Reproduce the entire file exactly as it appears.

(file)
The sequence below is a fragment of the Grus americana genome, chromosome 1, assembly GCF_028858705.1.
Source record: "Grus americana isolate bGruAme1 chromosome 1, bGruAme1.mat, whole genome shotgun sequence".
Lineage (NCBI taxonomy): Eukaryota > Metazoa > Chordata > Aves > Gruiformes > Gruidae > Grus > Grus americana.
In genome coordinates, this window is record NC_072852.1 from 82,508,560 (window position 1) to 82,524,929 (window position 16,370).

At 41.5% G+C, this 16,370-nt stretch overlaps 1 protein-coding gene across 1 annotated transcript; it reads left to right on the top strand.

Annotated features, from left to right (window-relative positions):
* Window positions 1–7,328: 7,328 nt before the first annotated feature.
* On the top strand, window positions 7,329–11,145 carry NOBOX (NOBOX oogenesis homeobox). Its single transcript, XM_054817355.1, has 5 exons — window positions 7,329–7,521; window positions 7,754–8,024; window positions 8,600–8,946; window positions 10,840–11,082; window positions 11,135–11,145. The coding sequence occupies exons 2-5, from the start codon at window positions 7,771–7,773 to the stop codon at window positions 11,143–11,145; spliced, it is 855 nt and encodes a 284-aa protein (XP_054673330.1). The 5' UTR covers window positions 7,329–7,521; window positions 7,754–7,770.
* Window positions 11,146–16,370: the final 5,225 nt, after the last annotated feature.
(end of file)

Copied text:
The sequence below is a fragment of the Grus americana genome, chromosome 1, assembly GCF_028858705.1.
Source record: "Grus americana isolate bGruAme1 chromosome 1, bGruAme1.mat, whole genome shotgun sequence".
Lineage (NCBI taxonomy): Eukaryota > Metazoa > Chordata > Aves > Gruiformes > Gruidae > Grus > Grus americana.
In genome coordinates, this window is record NC_072852.1 from 82,508,560 (window position 1) to 82,524,929 (window position 16,370).

At 41.5% G+C, this 16,370-nt stretch overlaps 1 protein-coding gene across 1 annotated transcript; it reads left to right on the top strand.

Annotated features, from left to right (window-relative positions):
* Window positions 1–7,328: 7,328 nt before the first annotated feature.
* On the top strand, window positions 7,329–11,145 carry NOBOX (NOBOX oogenesis homeobox). Its single transcript, XM_054817355.1, has 5 exons — window positions 7,329–7,521; window positions 7,754–8,024; window positions 8,600–8,946; window positions 10,840–11,082; window positions 11,135–11,145. The coding sequence occupies exons 2-5, from the start codon at window positions 7,771–7,773 to the stop codon at window positions 11,143–11,145; spliced, it is 855 nt and encodes a 284-aa protein (XP_054673330.1). The 5' UTR covers window positions 7,329–7,521; window positions 7,754–7,770.
* Window positions 11,146–16,370: the final 5,225 nt, after the last annotated feature.